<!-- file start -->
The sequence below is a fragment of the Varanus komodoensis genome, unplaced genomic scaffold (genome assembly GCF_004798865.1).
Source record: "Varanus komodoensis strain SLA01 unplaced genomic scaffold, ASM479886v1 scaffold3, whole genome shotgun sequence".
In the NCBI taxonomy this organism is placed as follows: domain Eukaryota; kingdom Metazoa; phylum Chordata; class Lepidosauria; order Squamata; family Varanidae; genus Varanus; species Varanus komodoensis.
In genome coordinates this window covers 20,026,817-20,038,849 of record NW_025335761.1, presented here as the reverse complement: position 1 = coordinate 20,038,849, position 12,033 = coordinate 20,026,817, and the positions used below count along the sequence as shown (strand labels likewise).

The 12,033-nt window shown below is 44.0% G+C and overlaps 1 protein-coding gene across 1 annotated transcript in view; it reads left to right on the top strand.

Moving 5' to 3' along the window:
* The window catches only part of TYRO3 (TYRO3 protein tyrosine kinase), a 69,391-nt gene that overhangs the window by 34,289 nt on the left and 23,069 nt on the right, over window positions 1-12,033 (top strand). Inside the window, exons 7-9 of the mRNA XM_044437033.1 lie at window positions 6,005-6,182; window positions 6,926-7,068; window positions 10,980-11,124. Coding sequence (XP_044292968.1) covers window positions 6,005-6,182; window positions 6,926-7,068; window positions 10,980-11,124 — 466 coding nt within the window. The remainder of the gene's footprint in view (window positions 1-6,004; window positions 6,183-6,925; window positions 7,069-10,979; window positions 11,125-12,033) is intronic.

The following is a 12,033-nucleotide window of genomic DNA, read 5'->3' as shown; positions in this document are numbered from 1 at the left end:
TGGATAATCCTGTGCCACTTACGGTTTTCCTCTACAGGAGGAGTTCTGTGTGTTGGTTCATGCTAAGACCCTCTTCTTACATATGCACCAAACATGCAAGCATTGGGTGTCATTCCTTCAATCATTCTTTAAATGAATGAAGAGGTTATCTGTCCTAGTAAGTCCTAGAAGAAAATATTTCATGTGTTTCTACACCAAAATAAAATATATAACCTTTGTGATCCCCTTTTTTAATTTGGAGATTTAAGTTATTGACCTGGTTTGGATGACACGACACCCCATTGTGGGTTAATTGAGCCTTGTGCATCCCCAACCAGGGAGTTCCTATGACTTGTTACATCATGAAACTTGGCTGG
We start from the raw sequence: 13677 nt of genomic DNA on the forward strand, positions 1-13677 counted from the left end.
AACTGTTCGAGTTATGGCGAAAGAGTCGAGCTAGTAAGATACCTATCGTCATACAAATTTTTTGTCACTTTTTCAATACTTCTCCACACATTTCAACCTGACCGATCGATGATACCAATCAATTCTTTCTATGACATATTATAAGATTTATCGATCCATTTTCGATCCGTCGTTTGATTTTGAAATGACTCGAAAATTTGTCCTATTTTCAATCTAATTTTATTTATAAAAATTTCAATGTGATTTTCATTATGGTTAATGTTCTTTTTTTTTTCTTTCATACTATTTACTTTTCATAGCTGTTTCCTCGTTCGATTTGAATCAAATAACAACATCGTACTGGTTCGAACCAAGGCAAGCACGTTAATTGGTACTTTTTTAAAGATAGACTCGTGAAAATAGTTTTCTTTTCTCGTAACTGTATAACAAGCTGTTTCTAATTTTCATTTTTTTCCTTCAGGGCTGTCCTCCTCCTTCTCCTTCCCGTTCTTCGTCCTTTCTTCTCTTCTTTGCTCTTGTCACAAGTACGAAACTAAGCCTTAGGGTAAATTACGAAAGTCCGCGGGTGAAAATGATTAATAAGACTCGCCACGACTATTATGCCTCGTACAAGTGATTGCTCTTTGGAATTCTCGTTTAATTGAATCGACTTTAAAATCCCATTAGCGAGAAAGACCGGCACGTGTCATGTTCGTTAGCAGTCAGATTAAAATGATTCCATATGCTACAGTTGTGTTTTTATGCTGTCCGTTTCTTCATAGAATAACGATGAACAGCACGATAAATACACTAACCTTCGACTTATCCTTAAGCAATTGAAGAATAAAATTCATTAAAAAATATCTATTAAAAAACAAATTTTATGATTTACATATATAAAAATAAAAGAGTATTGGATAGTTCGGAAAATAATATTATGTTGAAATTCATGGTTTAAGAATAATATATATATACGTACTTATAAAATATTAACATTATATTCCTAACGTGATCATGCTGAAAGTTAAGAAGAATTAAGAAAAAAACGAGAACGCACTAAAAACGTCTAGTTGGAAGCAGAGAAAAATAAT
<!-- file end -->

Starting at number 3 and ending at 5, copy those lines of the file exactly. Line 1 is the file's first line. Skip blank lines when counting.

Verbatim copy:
In the NCBI taxonomy this organism is placed as follows: domain Eukaryota; kingdom Metazoa; phylum Chordata; class Lepidosauria; order Squamata; family Varanidae; genus Varanus; species Varanus komodoensis.
In genome coordinates this window covers 20,026,817-20,038,849 of record NW_025335761.1, presented here as the reverse complement: position 1 = coordinate 20,038,849, position 12,033 = coordinate 20,026,817, and the positions used below count along the sequence as shown (strand labels likewise).

The 12,033-nt window shown below is 44.0% G+C and overlaps 1 protein-coding gene across 1 annotated transcript in view; it reads left to right on the top strand.